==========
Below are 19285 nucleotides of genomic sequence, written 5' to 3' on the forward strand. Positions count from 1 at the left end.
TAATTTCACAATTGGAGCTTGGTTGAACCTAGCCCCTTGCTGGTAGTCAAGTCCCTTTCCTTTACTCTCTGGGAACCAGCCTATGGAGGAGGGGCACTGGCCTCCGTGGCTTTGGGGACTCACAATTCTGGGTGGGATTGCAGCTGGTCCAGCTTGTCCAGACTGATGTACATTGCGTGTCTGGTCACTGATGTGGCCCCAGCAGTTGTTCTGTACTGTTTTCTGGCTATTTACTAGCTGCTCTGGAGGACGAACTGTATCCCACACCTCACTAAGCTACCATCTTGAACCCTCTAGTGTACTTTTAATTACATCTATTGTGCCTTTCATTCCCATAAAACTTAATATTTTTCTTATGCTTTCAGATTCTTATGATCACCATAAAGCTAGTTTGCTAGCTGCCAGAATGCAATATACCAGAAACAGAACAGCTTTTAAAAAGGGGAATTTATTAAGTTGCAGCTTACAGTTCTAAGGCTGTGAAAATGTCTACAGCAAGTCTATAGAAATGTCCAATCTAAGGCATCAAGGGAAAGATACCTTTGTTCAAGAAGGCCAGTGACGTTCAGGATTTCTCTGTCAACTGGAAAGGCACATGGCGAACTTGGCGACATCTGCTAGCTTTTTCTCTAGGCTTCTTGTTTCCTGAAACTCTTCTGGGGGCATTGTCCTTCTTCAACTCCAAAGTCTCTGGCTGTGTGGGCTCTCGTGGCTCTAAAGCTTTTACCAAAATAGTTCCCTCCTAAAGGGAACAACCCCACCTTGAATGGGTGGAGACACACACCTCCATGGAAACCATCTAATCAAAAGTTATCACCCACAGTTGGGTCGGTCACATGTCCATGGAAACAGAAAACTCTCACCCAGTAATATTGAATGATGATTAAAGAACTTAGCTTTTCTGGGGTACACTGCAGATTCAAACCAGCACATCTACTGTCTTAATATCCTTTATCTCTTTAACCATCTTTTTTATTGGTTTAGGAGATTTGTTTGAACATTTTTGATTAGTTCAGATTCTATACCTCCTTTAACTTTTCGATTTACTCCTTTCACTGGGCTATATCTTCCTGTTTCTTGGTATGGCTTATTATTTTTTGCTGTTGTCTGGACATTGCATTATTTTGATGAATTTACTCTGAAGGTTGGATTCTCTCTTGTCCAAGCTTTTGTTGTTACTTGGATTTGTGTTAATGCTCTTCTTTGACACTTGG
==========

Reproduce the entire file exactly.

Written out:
Below are 19285 nucleotides of genomic sequence, written 5' to 3' on the forward strand. Positions count from 1 at the left end.
TAATTTCACAATTGGAGCTTGGTTGAACCTAGCCCCTTGCTGGTAGTCAAGTCCCTTTCCTTTACTCTCTGGGAACCAGCCTATGGAGGAGGGGCACTGGCCTCCGTGGCTTTGGGGACTCACAATTCTGGGTGGGATTGCAGCTGGTCCAGCTTGTCCAGACTGATGTACATTGCGTGTCTGGTCACTGATGTGGCCCCAGCAGTTGTTCTGTACTGTTTTCTGGCTATTTACTAGCTGCTCTGGAGGACGAACTGTATCCCACACCTCACTAAGCTACCATCTTGAACCCTCTAGTGTACTTTTAATTACATCTATTGTGCCTTTCATTCCCATAAAACTTAATATTTTTCTTATGCTTTCAGATTCTTATGATCACCATAAAGCTAGTTTGCTAGCTGCCAGAATGCAATATACCAGAAACAGAACAGCTTTTAAAAAGGGGAATTTATTAAGTTGCAGCTTACAGTTCTAAGGCTGTGAAAATGTCTACAGCAAGTCTATAGAAATGTCCAATCTAAGGCATCAAGGGAAAGATACCTTTGTTCAAGAAGGCCAGTGACGTTCAGGATTTCTCTGTCAACTGGAAAGGCACATGGCGAACTTGGCGACATCTGCTAGCTTTTTCTCTAGGCTTCTTGTTTCCTGAAACTCTTCTGGGGGCATTGTCCTTCTTCAACTCCAAAGTCTCTGGCTGTGTGGGCTCTCGTGGCTCTAAAGCTTTTACCAAAATAGTTCCCTCCTAAAGGGAACAACCCCACCTTGAATGGGTGGAGACACACACCTCCATGGAAACCATCTAATCAAAAGTTATCACCCACAGTTGGGTCGGTCACATGTCCATGGAAACAGAAAACTCTCACCCAGTAATATTGAATGATGATTAAAGAACTTAGCTTTTCTGGGGTACACTGCAGATTCAAACCAGCACATCTACTGTCTTAATATCCTTTATCTCTTTAACCATCTTTTTTATTGGTTTAGGAGATTTGTTTGAACATTTTTGATTAGTTCAGATTCTATACCTCCTTTAACTTTTCGATTTACTCCTTTCACTGGGCTATATCTTCCTGTTTCTTGGTATGGCTTATTATTTTTTGCTGTTGTCTGGACATTGCATTATTTTGATGAATTTACTCTGAAGGTTGGATTCTCTCTTGTCCAAGCTTTTGTTGTTACTTGGATTTGTGTTAATGCTCTTCTTTGACACTTGG